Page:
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Home Renovation

Design A Stylish Porch For Entertaining

Watching the sunset with a drink in hand is reason enough to have a front or back porch. But a well-appointed porch gives your home extra space for entertaining – and extends our outdoor season on the North Shore well into the fall. Whether your porch is petite or grand, the right furnishings and accessories can turn it into a gathering spot. We've collected some of our favorite porch design ideas to inspire you.

Create An Outdoor Living Room:

Front porch decor greets your guests with a statement of your style. Classic planters and attractive light fixtures create a warm welcome. Furniture with deep cushions makes your porch as comfortable as the living room inside. Even a small porch may have room for a pair of chairs. Include as much seating as possible in your porch design, and you'll expand your living space to accommodate large groups.

Design Ideas For A Small Or Narrow Porch:

If your porch is small, or less than eight feet deep, you may think porch rockers or a bench are the only option. But comfortable chairs with cushions are often less than 30" deep. You can easily fit a pair, or even a row of chairs against a wall. Put a small drinks table between, and your guests can linger for hours.

 

Image Courtesy of Copper Lighting World

 

Tuck a small bench across the end of a narrow porch and instantly create a cozy seating nook:

 

Image Courtesy of Pottery Barn

 

You can even use the bench trick to create a small dining area – just add a small round table in front of the bench, and bring out folding bistro chairs when you're ready to eat.

On a porch that’s narrow but long, create separate seating and dining areas. A dining nook or bistro set at one end can seat 2-4 people. Place shallow furniture against the house, facing outwards, for more seating. Vintage wicker sofas and chairs are perfectly scaled for narrow porches, but you can find modern designs around 30" deep. Measure your porch before shopping so you'll know what will fit.

Small stackable chairs are perfect for entertaining on a narrow porch. Pair them with small tables, or add them to a dining area. These striped chairs from Frontgate are stylish and comfortable:

Striped Stacking Cafe’ Chairs, Frontgate

 

Design Ideas For A Large Porch:

Large porches usually have space for different seating and dining areas. A porch that’s eight feet or wider has room for a dining table and chairs. A long, narrow table can be the ideal solution for large dinner parties. Or, set it up as a serving area for drinks and appetizers.

An outdoor buffet is handy for storing table decor, candles, and serving pieces. To have room for a buffet alongside your dining table, your porch should be ten feet wide. A buffet is also the perfect spot for a vignette of elegant accessories and potted plants. This buffet is made from weather-resistant teak and granite. When you're not throwing parties, it's durable enough to hold plants and flowers:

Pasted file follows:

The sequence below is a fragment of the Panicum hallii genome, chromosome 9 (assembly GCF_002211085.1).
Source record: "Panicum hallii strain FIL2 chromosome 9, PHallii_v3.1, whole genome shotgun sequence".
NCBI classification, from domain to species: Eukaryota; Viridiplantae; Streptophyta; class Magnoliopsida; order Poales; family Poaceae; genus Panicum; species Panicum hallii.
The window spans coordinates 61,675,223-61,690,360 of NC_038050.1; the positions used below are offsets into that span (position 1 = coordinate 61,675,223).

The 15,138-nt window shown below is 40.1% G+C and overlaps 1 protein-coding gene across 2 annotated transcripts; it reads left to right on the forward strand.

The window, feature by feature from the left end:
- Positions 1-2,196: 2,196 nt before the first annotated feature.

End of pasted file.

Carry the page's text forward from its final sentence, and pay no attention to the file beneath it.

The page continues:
Teak Buffet from Country Casual

 

With an outdoor sofa, loveseat and cocktail tables, a porch becomes a second living room. Look for durable frames in teak, aluminum or resin, with comfortable cushions in Sunbrella or Outdura fabrics that will last for years. Today's outdoor styles even include sectional furniture, so it's easy to find pieces that fit your space perfectly:

 

Chatham Sectional, Pottery Barn

 

Smaller pieces make it easy to rearrange the furniture for different events. Loveseats are very space-efficient (most people won’t sit three-to-a-sofa anyway) and they’re easy to move around. Combine a pair of loveseats with several chairs to create a more versatile seating area - like designer Suzanne Kasler has done on this stylish porch:

 

Design by Suzanne Kasler for Ballard Designs

 

Use area rugs to define different seating areas – they'll also add texture, color and a sense of warmth. A cheerful stripe adds casual flair, while a Persian-inspired rug provides a touch of elegance:

 

Outdoor Persian-inspired rug, Eyely

 

Design Your North Shore Porch For Fall: 

The nicest porches here in Marblehead, Swampscott, and Lynn take advantage of our beautiful Fall weather. If you have room, add an outdoor fireplace so you can enjoy being outside well into the Fall. Enclosing one end of the porch (or adding outdoor curtains) offers some protection from cold breezes.

Even without a fireplace, you can create a warm and cozy glow with candles and lanterns. Look for LED lanterns for long-lasting, safe outdoor lighting.

 

LED Outdoor lantern, Eyely

 

Quilts and blankets are a great way to add a pop of Fall color to the porch, and they'll keep you warm. Sunbrella makes outdoor throws that are warm and washable, so you can leave them outside. Add a covered basket or storage trunk to keep extra quilts and pillows handy.

 

Sunbrella Outdoor Throw

 

No matter what size or shape porch you’re working with, our design tips will help make it comfortable and inviting. A porch that's as well-appointed as your interiors will beckon your guests outside to enjoy the fresh sea air.